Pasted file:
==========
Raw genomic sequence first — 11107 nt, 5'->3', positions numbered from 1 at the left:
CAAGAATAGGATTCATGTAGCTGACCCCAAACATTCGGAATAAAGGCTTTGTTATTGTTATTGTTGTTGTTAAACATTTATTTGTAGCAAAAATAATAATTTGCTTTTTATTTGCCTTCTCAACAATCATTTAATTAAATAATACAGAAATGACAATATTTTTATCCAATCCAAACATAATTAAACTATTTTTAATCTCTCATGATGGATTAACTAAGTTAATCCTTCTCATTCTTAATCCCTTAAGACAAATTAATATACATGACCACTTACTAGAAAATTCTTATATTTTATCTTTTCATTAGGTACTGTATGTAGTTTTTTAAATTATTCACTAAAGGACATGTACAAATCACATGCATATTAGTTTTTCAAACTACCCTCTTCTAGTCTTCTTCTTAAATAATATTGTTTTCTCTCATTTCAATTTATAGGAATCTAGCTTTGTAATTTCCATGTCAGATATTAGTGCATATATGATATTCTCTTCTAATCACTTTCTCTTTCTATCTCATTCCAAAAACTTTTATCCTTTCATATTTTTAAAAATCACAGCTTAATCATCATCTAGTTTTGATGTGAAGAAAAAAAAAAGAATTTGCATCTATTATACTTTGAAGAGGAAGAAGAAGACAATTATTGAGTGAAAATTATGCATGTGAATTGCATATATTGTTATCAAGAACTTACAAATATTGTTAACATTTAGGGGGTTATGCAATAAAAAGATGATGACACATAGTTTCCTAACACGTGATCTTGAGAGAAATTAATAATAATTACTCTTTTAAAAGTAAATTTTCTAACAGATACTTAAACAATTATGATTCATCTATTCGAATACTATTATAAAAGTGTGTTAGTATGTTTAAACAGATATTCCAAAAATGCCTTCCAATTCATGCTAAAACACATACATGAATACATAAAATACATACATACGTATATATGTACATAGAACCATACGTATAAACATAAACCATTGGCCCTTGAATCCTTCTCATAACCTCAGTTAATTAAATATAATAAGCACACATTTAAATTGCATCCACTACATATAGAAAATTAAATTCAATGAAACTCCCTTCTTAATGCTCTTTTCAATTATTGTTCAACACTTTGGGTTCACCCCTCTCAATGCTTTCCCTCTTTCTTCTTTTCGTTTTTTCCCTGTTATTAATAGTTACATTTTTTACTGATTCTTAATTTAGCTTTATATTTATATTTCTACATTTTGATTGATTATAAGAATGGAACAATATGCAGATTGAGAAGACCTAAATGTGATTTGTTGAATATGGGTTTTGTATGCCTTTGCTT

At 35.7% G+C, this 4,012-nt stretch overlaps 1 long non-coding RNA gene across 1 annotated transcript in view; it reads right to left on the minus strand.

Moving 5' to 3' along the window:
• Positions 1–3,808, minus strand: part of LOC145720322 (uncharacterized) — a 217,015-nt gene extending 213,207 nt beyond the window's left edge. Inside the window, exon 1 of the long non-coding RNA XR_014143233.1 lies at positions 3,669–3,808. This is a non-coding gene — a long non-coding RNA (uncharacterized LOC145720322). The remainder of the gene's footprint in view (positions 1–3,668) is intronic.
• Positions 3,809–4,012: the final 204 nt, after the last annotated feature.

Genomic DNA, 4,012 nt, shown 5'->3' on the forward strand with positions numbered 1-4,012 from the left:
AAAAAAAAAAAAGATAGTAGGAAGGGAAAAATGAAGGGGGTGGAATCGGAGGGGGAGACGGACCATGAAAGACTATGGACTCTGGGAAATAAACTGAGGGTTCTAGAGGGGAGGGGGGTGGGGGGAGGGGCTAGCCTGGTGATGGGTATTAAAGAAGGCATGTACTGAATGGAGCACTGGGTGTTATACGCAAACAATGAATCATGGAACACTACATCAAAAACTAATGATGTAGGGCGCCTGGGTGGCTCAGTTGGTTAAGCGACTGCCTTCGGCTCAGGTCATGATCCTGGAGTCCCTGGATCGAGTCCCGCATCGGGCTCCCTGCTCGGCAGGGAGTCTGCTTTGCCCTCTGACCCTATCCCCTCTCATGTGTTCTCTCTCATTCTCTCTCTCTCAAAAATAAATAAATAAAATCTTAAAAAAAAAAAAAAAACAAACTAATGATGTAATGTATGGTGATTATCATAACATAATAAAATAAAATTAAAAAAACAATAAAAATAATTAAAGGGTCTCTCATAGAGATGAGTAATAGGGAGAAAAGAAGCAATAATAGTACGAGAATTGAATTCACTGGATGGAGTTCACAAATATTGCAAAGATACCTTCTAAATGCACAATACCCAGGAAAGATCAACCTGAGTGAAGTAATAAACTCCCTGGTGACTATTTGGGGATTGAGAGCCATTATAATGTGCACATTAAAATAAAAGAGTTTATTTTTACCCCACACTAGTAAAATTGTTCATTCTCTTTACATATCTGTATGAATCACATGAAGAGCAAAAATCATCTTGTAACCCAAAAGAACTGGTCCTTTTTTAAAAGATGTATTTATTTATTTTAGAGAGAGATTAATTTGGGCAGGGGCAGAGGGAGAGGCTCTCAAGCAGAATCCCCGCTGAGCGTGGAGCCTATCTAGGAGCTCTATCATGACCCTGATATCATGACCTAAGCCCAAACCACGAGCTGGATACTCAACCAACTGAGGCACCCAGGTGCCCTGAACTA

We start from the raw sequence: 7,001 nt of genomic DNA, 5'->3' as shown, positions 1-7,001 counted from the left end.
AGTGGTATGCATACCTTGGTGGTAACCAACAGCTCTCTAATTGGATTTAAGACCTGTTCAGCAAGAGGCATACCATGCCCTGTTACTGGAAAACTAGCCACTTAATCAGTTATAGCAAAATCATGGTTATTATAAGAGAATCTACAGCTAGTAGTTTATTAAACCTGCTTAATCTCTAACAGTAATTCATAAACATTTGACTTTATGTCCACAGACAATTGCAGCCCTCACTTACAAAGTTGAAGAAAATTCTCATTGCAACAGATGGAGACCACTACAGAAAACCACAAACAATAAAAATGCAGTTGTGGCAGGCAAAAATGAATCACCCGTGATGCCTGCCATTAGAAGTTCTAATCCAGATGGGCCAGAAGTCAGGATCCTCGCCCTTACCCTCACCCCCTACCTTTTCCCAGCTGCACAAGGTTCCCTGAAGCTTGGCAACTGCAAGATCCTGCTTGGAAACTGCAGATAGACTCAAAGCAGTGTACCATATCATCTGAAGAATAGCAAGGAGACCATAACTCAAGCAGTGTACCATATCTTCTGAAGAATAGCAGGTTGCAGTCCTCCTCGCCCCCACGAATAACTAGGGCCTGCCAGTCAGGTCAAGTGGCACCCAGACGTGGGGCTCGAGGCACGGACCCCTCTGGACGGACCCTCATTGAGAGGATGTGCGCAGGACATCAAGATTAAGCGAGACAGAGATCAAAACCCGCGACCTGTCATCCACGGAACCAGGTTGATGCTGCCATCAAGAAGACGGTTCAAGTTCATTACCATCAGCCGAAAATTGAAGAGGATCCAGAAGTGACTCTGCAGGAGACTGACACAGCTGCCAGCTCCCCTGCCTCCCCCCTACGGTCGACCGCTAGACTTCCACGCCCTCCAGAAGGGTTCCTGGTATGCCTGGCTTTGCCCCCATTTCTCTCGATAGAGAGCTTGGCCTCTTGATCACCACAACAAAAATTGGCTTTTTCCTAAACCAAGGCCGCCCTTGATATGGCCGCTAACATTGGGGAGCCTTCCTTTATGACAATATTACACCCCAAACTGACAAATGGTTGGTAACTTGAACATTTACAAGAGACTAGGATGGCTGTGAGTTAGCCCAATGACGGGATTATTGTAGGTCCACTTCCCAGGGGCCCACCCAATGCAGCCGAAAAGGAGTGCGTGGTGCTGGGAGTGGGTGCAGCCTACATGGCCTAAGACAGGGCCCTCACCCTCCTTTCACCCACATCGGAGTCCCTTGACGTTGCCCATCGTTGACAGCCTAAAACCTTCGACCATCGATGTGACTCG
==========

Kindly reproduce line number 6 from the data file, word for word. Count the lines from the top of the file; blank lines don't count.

• Positions 3,809–4,012: the final 204 nt, after the last annotated feature.